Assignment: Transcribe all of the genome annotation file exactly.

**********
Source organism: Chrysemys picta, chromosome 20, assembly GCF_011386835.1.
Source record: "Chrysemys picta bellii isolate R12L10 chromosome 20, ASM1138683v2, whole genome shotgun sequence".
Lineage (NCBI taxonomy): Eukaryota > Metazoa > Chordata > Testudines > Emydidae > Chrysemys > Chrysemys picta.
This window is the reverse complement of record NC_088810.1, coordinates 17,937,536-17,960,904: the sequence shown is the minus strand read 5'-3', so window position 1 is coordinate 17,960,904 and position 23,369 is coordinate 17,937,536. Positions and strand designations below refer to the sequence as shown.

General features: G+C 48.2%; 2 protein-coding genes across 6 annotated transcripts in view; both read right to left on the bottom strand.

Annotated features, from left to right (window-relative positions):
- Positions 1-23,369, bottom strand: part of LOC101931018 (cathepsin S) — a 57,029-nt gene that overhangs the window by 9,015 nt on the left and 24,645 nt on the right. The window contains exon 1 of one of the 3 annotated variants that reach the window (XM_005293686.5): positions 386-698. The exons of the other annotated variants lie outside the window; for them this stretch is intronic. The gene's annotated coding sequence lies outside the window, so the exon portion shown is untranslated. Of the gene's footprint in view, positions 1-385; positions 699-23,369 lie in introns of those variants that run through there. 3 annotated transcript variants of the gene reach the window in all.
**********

Source organism: Chrysemys picta, chromosome 20, assembly GCF_011386835.1.
Source record: "Chrysemys picta bellii isolate R12L10 chromosome 20, ASM1138683v2, whole genome shotgun sequence".
Lineage (NCBI taxonomy): Eukaryota > Metazoa > Chordata > Testudines > Emydidae > Chrysemys > Chrysemys picta.
This window is the reverse complement of record NC_088810.1, coordinates 17,937,536-17,960,904: the sequence shown is the minus strand read 5'-3', so window position 1 is coordinate 17,960,904 and position 23,369 is coordinate 17,937,536. Positions and strand designations below refer to the sequence as shown.

General features: G+C 48.2%; 2 protein-coding genes across 6 annotated transcripts in view; both read right to left on the bottom strand.

Annotated features, from left to right (window-relative positions):
- Positions 1-23,369, bottom strand: part of LOC101931018 (cathepsin S) — a 57,029-nt gene that overhangs the window by 9,015 nt on the left and 24,645 nt on the right. The window contains exon 1 of one of the 3 annotated variants that reach the window (XM_005293686.5): positions 386-698. The exons of the other annotated variants lie outside the window; for them this stretch is intronic. The gene's annotated coding sequence lies outside the window, so the exon portion shown is untranslated. Of the gene's footprint in view, positions 1-385; positions 699-23,369 lie in introns of those variants that run through there. 3 annotated transcript variants of the gene reach the window in all.